MOST of us who are enjoying the rich blessings which attend the knowing of God aright, find much cause for encouragement in looking back over the years before we had found Truth, and comparing our ambitions then with those of the present. From our early school-days we were taught that "knowledge is power," even that merely material knowledge which in the light of Christian Science we find must be unlearned if we would grasp the understanding of Spirit. Once we thought it of great importance to be accomplished in many things, to be conversant with topics of the day and the latest literature, and quite likely we may have dreamed of fame and wealth. This cultivation of the mortal self was ever suggested as a worthy ambition, notwithstanding the fact that in attaining it little time was left to meditate upon spiritual things, to be unselfish, and to minister lovingly to those in need; in short, to be truly good. In our reaching up for the golden apple of worldly comfort and social distinction which hung so temptingly upon the "tree of the knowledge of good and evil," our backs were turned to the nourishing fruit of Spirit which should bless us with eternal life. If we were considered honorable in our dealings with men, lovable in disposition, and examples worthy of emulation, according to the world's sense, we ourselves felt quite well satisfied that we were as good as mortals usually are, until the call of Truth roused us from dormant satisfaction in matter and pointed out to us our very grave sin of absorption in materiality. Our view-point then changed, for the taste of Spirit's joys destroys our appetite for the gross sweets of matter. We began to seek "first the kingdom of God, and his righteousness;" almost oblivious of the corresponding promise, "and all these things shall be added unto you," until we saw the once longed for golden apple lying at our feet. We had ceased to prize it merely because it was a golden apple, but we hailed it joyfully as a sign that we had entered into the abundance of spiritual supply.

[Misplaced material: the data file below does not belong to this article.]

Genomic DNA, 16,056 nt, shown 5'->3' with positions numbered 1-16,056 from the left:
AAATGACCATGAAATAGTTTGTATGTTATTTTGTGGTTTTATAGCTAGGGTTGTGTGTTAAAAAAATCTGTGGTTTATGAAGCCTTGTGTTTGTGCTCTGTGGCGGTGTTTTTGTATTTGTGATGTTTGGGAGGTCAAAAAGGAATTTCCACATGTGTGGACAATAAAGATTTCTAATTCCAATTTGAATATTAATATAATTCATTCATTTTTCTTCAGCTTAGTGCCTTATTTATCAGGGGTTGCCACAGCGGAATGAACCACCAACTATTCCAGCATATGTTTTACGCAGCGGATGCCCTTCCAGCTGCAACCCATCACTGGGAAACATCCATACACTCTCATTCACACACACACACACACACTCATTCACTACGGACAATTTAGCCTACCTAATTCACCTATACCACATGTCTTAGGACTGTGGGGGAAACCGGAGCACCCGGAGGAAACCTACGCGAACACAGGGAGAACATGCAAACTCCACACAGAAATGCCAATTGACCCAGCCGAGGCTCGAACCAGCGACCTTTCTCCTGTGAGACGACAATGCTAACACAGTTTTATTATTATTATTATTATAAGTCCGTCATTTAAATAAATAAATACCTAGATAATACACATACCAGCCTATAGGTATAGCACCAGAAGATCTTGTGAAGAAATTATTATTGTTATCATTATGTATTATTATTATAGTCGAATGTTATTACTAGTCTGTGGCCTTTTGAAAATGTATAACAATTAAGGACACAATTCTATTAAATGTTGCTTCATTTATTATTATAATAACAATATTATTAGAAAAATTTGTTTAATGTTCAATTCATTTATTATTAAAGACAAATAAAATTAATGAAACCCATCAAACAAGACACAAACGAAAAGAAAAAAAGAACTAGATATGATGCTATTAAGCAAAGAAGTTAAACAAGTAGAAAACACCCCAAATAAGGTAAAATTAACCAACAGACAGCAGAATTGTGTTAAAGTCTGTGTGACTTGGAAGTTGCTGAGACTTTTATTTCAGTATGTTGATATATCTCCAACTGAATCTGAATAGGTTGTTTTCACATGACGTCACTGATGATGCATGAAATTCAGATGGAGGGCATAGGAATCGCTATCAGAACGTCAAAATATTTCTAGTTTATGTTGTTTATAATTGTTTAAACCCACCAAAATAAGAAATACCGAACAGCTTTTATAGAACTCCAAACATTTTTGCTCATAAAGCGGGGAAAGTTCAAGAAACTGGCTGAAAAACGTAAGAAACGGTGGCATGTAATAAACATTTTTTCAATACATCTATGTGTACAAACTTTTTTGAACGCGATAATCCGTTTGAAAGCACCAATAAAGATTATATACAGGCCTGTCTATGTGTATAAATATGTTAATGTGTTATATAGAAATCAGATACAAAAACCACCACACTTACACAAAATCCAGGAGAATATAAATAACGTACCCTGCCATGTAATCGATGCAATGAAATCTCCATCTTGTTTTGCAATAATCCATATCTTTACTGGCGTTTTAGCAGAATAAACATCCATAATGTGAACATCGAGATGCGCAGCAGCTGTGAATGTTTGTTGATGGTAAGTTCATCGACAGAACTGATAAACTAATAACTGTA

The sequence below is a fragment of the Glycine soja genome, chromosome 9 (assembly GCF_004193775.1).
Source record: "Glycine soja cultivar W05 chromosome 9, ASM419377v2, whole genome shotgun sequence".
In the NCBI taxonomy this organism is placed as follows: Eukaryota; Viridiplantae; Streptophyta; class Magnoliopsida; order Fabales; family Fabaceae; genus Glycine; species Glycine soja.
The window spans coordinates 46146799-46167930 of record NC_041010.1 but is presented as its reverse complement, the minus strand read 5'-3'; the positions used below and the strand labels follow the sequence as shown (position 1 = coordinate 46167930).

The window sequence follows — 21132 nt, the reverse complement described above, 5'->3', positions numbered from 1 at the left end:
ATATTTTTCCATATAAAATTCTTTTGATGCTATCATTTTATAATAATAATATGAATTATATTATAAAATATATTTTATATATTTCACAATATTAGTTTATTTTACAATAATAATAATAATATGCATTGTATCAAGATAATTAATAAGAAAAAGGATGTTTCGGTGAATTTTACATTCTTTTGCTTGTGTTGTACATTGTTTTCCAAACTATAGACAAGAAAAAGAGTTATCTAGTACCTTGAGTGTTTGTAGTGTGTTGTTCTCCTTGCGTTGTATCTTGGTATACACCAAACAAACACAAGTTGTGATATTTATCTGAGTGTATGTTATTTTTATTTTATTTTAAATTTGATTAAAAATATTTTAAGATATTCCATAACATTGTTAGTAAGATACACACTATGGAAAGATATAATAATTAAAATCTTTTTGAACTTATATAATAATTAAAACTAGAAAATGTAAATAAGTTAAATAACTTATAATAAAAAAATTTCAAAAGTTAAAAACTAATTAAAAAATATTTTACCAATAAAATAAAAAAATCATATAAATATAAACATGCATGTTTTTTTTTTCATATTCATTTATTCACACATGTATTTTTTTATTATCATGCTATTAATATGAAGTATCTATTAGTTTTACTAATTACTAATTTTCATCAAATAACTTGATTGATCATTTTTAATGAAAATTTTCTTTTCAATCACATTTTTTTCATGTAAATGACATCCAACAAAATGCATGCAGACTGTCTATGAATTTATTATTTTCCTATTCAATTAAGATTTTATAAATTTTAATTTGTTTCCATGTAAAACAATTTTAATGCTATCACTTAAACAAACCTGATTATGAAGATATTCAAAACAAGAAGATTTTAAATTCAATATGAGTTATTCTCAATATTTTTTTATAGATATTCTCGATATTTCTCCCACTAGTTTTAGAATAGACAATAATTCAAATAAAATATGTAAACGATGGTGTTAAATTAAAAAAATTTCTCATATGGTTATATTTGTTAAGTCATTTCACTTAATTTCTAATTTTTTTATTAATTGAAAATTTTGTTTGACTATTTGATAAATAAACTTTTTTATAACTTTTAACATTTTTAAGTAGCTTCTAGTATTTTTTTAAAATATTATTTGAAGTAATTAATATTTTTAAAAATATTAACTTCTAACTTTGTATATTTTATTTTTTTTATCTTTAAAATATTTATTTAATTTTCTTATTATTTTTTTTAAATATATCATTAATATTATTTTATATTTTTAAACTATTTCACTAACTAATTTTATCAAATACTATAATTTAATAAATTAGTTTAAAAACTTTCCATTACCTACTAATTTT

When once our supreme desire is, as Mrs. Eddy tells us, to "have no ambition, affection, nor aim apart from holiness" (Miscellaneous Writings, p. 155), it is inspiring to note the opportunities which God gives us to learn of Him. Every circumstance and condition holds a valuable lesson for us. We see even the desert "blossom as the rose," for we are finding real beauty in divine Mind; isolation from loved ones teaches us that God is our Father-Mother and friend; lack of social pleasures causes us to look for true happiness in contemplating the things of God. We draw very near to Him in times of storm and stress, and when we have found our way again into peaceful waters, we sometimes find ourselves more careful than we were before about losing our bearings. If we are misled for a season, our discordant thought is manifested in such a way that we are glad to turn again, "like tired children to the arms of divine Love" (Science and Health, p. 322); and though the lesson may be severe, we shall be thankful for having had it to learn.

July 18, 1908

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